Biz Invoice allows businesses to conveniently create and send secure and customised invoices directly from Westpac Live online banking at any time and have visibility of their cash flow position. With Biz Invoice, customers can set up automatic email payment reminders when invoices are overdue and receive payment notifications.


But Chandrasekkar says business owners still need to be wary and protect themselves from threats. Here are his top tips: 

1. Safely send and receive invoices

Many small businesses are increasingly at risk as business owners continue to rely on paper-based processes and spreadsheets to complete supplier invoice administration. The increased risk of invoice fraud can have significant ramifications on a business's ability to operate by stifling cash flow.


Biz Invoice provides another level of security for our business customers, as payment information is not displayed on invoice emails, but on the invoice itself which is hosted on the Biz Invoice portal. As a result fraudsters cannot intercept an email and update the invoice sender's payment details. 

2. Computer security

We encourage small business owners to install anti-virus software, ensuring operating systems and browsers are up to date and the latest security enhancements are installed. All devices, including mobile phones and tablets, should be password protected. 

3. Stay cautious when online and when using social media

Everyone should regularly check their privacy settings and register for two factor authentication to help keep social media and email accounts secure.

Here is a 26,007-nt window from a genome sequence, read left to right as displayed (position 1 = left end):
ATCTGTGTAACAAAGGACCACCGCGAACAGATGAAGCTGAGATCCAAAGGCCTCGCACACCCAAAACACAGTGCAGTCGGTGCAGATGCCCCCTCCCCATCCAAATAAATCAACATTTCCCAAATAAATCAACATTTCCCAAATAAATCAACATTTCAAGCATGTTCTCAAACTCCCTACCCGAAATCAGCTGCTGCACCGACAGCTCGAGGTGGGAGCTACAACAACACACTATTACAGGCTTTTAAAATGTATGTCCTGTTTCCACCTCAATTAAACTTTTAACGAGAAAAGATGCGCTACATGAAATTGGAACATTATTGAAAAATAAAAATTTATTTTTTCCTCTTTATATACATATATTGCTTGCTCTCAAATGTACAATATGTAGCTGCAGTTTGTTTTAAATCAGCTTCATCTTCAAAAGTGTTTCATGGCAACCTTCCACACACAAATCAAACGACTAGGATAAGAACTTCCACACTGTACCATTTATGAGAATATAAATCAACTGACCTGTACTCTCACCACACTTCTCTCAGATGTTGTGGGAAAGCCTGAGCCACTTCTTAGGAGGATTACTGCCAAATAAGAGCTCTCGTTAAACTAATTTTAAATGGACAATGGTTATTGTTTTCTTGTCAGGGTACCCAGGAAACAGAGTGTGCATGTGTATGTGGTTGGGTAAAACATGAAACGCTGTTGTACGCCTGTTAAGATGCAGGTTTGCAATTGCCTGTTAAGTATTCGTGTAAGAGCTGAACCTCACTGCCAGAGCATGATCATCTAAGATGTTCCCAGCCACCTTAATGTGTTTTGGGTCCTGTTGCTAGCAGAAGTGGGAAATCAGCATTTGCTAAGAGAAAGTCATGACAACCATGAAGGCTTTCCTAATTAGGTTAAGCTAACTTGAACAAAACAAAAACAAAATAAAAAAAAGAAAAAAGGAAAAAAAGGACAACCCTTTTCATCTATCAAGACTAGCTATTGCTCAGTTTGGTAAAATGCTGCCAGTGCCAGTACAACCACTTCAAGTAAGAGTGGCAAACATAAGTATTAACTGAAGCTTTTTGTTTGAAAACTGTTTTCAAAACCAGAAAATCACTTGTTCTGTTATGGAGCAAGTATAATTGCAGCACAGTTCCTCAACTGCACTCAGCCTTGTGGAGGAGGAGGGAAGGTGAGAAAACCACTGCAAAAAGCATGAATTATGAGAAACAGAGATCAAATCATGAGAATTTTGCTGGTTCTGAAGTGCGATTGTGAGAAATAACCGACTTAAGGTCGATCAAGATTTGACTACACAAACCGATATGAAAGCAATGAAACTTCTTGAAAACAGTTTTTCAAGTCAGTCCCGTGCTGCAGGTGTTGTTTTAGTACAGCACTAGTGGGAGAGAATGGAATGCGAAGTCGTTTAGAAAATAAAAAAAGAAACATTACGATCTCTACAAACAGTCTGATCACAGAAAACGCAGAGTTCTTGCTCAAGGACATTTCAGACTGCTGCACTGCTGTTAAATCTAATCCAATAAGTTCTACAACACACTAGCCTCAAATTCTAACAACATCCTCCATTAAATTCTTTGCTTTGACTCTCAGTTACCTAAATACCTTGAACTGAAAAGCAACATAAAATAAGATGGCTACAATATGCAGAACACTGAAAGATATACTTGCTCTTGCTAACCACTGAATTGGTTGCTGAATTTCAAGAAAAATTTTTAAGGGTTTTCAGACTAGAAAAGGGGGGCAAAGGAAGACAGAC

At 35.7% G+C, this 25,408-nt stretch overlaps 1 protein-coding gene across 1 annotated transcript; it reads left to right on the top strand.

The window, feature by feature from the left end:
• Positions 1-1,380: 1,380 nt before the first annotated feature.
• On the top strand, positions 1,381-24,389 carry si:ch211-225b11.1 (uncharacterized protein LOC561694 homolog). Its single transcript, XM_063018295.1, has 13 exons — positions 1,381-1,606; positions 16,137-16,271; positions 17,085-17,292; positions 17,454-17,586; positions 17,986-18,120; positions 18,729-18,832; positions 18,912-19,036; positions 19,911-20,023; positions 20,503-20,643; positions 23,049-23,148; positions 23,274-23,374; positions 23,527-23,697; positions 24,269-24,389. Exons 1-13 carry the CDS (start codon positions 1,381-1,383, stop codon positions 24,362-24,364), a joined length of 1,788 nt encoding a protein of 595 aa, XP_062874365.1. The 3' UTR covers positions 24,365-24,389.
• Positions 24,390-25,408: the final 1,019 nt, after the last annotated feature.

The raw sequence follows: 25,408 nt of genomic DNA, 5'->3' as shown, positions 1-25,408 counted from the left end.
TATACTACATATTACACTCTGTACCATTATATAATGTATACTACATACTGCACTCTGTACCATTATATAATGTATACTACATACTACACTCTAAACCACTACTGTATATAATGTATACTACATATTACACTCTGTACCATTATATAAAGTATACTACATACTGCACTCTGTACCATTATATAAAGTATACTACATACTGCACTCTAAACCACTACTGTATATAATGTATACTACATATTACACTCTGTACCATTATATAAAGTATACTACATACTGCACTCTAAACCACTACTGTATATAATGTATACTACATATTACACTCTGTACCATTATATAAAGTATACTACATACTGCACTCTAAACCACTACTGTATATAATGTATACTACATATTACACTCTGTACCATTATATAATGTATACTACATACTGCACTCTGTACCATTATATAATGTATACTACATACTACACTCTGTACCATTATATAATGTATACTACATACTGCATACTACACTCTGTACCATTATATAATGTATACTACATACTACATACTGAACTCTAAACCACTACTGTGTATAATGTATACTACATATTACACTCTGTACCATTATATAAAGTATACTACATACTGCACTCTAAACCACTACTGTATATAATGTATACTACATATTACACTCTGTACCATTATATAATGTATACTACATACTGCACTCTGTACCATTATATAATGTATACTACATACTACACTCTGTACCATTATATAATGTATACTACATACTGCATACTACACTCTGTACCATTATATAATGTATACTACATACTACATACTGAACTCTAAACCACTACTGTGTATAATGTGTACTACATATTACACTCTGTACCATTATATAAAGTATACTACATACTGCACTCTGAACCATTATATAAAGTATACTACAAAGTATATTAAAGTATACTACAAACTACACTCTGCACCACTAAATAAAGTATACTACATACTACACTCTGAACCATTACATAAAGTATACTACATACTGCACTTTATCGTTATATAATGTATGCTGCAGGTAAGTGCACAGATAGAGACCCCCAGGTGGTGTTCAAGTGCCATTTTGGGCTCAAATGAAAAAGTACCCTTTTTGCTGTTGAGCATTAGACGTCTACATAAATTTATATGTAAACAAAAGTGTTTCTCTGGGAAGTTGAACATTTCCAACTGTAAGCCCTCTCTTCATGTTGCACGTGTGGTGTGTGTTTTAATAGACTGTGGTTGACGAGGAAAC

4. Beware of impersonators

Criminals often like to pose as well-known organisations to entice you into fulfilling their requests. Common impersonations include ASIC, the ATO, energy companies or utility companies. If it doesn't sound right, it probably isn't. You should also never give unsolicited callers remote access to your computer. 

5. Be on the lookout and educate your staff about scams targeting businesses

Always verbally validate any payment requests or account changes that are delivered via email. Regardless of if the sender claims to be from a supplier or appears to be someone in your company, call them on a trusted number to verbally confirm first. 

6. Recommend you and your staff register for alerts

The Stay Smart Online Alert Service and Scamwatch Radar alerts are free Government initiatives that alert you of new online threats as they are identified.


This article was originally published on Business News Australia.